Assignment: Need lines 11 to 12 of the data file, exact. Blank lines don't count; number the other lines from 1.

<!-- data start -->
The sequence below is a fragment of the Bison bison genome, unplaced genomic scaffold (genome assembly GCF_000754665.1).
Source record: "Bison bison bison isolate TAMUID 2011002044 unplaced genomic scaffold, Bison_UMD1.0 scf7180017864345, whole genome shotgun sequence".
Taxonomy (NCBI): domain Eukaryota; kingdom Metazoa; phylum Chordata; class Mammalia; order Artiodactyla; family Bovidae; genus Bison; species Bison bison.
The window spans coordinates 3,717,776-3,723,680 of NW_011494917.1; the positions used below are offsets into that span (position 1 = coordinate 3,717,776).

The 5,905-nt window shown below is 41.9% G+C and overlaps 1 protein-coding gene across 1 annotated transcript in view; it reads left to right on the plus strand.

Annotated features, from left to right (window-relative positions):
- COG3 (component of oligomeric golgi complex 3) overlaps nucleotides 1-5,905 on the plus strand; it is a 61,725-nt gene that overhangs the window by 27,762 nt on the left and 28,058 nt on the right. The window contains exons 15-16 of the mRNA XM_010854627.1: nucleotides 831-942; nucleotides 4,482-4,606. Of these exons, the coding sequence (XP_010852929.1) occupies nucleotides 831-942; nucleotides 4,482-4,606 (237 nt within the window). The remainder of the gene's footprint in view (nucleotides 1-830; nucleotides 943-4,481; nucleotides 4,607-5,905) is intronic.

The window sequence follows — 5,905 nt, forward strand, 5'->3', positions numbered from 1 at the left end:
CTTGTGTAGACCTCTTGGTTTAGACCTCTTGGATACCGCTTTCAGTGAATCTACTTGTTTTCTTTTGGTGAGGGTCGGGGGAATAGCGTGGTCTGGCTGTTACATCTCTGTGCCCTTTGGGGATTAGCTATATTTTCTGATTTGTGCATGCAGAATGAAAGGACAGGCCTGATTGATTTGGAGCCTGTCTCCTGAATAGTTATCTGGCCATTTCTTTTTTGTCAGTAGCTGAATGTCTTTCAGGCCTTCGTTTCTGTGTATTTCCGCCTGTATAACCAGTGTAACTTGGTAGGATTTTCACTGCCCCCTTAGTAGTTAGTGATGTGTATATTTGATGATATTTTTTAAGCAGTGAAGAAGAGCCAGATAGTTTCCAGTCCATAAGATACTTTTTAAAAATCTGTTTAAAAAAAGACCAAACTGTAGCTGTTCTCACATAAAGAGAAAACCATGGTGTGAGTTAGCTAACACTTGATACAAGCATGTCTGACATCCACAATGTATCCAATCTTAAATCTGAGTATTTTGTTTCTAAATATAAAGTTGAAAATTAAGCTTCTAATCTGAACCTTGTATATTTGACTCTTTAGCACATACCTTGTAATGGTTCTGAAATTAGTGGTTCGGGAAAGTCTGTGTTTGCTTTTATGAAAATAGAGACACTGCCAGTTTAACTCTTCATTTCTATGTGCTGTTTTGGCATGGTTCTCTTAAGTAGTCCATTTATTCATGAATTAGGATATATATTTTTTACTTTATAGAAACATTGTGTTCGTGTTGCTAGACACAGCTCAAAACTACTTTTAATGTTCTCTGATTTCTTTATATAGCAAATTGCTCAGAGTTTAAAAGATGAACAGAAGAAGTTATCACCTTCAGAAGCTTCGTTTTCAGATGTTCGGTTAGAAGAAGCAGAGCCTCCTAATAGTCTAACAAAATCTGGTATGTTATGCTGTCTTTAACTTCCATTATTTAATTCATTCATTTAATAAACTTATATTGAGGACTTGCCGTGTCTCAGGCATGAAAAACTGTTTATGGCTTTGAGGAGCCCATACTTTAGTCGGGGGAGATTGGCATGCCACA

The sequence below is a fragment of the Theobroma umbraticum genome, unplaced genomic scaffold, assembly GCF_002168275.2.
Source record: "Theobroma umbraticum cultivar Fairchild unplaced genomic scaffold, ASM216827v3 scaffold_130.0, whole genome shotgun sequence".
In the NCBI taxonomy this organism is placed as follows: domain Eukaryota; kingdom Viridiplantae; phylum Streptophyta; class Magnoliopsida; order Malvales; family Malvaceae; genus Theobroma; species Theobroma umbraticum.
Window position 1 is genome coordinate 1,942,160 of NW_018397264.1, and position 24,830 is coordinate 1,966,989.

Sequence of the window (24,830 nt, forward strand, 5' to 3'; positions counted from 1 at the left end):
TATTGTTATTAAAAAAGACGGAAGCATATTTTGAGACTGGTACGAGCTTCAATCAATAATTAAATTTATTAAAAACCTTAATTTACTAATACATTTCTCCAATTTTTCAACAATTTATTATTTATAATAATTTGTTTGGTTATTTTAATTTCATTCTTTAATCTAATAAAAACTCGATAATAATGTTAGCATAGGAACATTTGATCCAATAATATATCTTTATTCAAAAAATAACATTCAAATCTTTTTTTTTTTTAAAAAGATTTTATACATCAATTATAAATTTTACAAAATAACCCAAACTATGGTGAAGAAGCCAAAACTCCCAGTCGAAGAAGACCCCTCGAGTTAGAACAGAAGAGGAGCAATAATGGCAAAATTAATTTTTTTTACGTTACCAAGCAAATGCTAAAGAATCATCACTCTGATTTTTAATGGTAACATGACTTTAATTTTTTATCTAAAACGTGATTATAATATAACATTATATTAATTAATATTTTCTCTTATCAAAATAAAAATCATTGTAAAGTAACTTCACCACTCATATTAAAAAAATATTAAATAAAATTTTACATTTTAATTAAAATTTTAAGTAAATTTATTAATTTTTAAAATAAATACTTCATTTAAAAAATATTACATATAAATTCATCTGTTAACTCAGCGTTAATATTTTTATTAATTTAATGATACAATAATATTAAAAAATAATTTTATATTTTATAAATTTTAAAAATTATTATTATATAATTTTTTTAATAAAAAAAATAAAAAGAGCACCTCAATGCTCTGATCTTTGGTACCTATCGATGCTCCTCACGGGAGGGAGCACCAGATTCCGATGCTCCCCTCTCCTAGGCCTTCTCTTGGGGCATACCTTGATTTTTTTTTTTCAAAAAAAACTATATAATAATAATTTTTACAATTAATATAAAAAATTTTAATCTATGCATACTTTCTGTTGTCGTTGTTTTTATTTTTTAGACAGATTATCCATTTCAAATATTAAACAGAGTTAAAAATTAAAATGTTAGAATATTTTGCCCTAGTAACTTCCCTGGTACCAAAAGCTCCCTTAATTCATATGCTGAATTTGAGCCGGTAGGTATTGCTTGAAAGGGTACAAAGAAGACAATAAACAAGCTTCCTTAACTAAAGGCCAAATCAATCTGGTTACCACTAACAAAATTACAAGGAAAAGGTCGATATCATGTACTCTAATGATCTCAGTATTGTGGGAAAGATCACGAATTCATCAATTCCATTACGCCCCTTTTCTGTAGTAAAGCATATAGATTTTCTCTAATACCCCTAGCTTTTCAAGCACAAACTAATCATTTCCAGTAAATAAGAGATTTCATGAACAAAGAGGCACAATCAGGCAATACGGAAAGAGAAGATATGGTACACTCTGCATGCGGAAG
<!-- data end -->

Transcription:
Source record: "Theobroma umbraticum cultivar Fairchild unplaced genomic scaffold, ASM216827v3 scaffold_130.0, whole genome shotgun sequence".
In the NCBI taxonomy this organism is placed as follows: domain Eukaryota; kingdom Viridiplantae; phylum Streptophyta; class Magnoliopsida; order Malvales; family Malvaceae; genus Theobroma; species Theobroma umbraticum.